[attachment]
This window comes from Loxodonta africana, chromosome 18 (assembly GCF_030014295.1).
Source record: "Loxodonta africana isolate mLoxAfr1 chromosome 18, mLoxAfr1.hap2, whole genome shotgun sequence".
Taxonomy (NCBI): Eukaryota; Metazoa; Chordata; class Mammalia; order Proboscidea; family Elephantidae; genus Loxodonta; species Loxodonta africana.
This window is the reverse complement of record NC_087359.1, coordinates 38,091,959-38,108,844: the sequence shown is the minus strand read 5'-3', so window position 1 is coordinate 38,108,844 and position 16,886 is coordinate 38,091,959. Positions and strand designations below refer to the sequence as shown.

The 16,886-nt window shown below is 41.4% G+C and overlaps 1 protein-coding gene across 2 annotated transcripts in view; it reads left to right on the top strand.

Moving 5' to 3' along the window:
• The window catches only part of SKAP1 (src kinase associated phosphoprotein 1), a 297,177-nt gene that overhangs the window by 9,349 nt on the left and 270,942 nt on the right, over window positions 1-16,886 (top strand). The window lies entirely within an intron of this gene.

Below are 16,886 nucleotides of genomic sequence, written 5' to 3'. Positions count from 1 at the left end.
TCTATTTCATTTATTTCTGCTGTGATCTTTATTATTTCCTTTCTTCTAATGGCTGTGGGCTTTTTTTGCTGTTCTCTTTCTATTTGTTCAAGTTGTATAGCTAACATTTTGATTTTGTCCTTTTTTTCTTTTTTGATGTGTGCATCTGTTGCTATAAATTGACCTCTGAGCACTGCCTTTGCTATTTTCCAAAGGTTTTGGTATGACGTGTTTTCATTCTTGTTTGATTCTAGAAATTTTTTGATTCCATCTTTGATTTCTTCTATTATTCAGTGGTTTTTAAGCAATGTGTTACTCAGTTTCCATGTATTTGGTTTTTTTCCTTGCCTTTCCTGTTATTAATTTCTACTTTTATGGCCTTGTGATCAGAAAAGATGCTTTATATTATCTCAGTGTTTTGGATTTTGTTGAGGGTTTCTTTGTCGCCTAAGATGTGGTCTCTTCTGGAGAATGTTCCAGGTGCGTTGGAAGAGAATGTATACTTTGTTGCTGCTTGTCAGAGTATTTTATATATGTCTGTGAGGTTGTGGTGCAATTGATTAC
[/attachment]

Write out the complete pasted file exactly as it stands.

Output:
This window comes from Loxodonta africana, chromosome 18 (assembly GCF_030014295.1).
Source record: "Loxodonta africana isolate mLoxAfr1 chromosome 18, mLoxAfr1.hap2, whole genome shotgun sequence".
Taxonomy (NCBI): Eukaryota; Metazoa; Chordata; class Mammalia; order Proboscidea; family Elephantidae; genus Loxodonta; species Loxodonta africana.
This window is the reverse complement of record NC_087359.1, coordinates 38,091,959-38,108,844: the sequence shown is the minus strand read 5'-3', so window position 1 is coordinate 38,108,844 and position 16,886 is coordinate 38,091,959. Positions and strand designations below refer to the sequence as shown.

The 16,886-nt window shown below is 41.4% G+C and overlaps 1 protein-coding gene across 2 annotated transcripts in view; it reads left to right on the top strand.

Moving 5' to 3' along the window:
• The window catches only part of SKAP1 (src kinase associated phosphoprotein 1), a 297,177-nt gene that overhangs the window by 9,349 nt on the left and 270,942 nt on the right, over window positions 1-16,886 (top strand). The window lies entirely within an intron of this gene.

Below are 16,886 nucleotides of genomic sequence, written 5' to 3'. Positions count from 1 at the left end.
TCTATTTCATTTATTTCTGCTGTGATCTTTATTATTTCCTTTCTTCTAATGGCTGTGGGCTTTTTTTGCTGTTCTCTTTCTATTTGTTCAAGTTGTATAGCTAACATTTTGATTTTGTCCTTTTTTTCTTTTTTGATGTGTGCATCTGTTGCTATAAATTGACCTCTGAGCACTGCCTTTGCTATTTTCCAAAGGTTTTGGTATGACGTGTTTTCATTCTTGTTTGATTCTAGAAATTTTTTGATTCCATCTTTGATTTCTTCTATTATTCAGTGGTTTTTAAGCAATGTGTTACTCAGTTTCCATGTATTTGGTTTTTTTCCTTGCCTTTCCTGTTATTAATTTCTACTTTTATGGCCTTGTGATCAGAAAAGATGCTTTATATTATCTCAGTGTTTTGGATTTTGTTGAGGGTTTCTTTGTCGCCTAAGATGTGGTCTCTTCTGGAGAATGTTCCAGGTGCGTTGGAAGAGAATGTATACTTTGTTGCTGCTTGTCAGAGTATTTTATATATGTCTGTGAGGTTGTGGTGCAATTGATTAC